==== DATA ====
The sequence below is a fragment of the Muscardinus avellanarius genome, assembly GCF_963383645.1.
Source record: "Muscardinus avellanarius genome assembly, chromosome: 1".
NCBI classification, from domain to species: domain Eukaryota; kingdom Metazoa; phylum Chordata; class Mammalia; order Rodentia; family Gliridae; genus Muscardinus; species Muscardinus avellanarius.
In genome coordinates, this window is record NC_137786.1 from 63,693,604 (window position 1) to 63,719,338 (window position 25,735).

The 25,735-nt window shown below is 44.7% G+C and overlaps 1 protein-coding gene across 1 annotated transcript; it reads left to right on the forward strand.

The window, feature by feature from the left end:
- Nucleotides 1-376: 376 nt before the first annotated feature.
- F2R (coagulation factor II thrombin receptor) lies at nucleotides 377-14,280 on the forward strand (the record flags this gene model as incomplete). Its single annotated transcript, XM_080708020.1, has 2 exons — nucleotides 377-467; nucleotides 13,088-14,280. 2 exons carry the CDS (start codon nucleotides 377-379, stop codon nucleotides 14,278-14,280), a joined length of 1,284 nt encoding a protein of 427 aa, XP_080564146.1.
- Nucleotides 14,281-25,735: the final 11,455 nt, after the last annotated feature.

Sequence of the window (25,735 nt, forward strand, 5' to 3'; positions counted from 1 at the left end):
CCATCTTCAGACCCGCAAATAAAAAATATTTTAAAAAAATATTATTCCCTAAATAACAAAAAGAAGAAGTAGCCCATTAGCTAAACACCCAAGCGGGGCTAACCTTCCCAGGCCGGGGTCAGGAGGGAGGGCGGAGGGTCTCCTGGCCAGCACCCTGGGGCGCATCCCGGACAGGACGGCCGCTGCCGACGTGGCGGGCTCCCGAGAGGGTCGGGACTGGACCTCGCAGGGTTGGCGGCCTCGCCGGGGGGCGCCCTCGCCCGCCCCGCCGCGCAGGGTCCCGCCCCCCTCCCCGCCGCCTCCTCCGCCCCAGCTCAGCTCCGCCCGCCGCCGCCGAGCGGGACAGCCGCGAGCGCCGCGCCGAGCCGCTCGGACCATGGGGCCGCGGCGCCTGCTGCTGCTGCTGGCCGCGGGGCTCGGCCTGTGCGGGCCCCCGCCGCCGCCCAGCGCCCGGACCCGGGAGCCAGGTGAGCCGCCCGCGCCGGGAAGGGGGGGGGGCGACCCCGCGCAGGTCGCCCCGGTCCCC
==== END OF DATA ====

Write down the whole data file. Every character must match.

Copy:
The sequence below is a fragment of the Muscardinus avellanarius genome, assembly GCF_963383645.1.
Source record: "Muscardinus avellanarius genome assembly, chromosome: 1".
NCBI classification, from domain to species: domain Eukaryota; kingdom Metazoa; phylum Chordata; class Mammalia; order Rodentia; family Gliridae; genus Muscardinus; species Muscardinus avellanarius.
In genome coordinates, this window is record NC_137786.1 from 63,693,604 (window position 1) to 63,719,338 (window position 25,735).

The 25,735-nt window shown below is 44.7% G+C and overlaps 1 protein-coding gene across 1 annotated transcript; it reads left to right on the forward strand.

The window, feature by feature from the left end:
- Nucleotides 1-376: 376 nt before the first annotated feature.
- F2R (coagulation factor II thrombin receptor) lies at nucleotides 377-14,280 on the forward strand (the record flags this gene model as incomplete). Its single annotated transcript, XM_080708020.1, has 2 exons — nucleotides 377-467; nucleotides 13,088-14,280. 2 exons carry the CDS (start codon nucleotides 377-379, stop codon nucleotides 14,278-14,280), a joined length of 1,284 nt encoding a protein of 427 aa, XP_080564146.1.
- Nucleotides 14,281-25,735: the final 11,455 nt, after the last annotated feature.

Sequence of the window (25,735 nt, forward strand, 5' to 3'; positions counted from 1 at the left end):
CCATCTTCAGACCCGCAAATAAAAAATATTTTAAAAAAATATTATTCCCTAAATAACAAAAAGAAGAAGTAGCCCATTAGCTAAACACCCAAGCGGGGCTAACCTTCCCAGGCCGGGGTCAGGAGGGAGGGCGGAGGGTCTCCTGGCCAGCACCCTGGGGCGCATCCCGGACAGGACGGCCGCTGCCGACGTGGCGGGCTCCCGAGAGGGTCGGGACTGGACCTCGCAGGGTTGGCGGCCTCGCCGGGGGGCGCCCTCGCCCGCCCCGCCGCGCAGGGTCCCGCCCCCCTCCCCGCCGCCTCCTCCGCCCCAGCTCAGCTCCGCCCGCCGCCGCCGAGCGGGACAGCCGCGAGCGCCGCGCCGAGCCGCTCGGACCATGGGGCCGCGGCGCCTGCTGCTGCTGCTGGCCGCGGGGCTCGGCCTGTGCGGGCCCCCGCCGCCGCCCAGCGCCCGGACCCGGGAGCCAGGTGAGCCGCCCGCGCCGGGAAGGGGGGGGGGCGACCCCGCGCAGGTCGCCCCGGTCCCC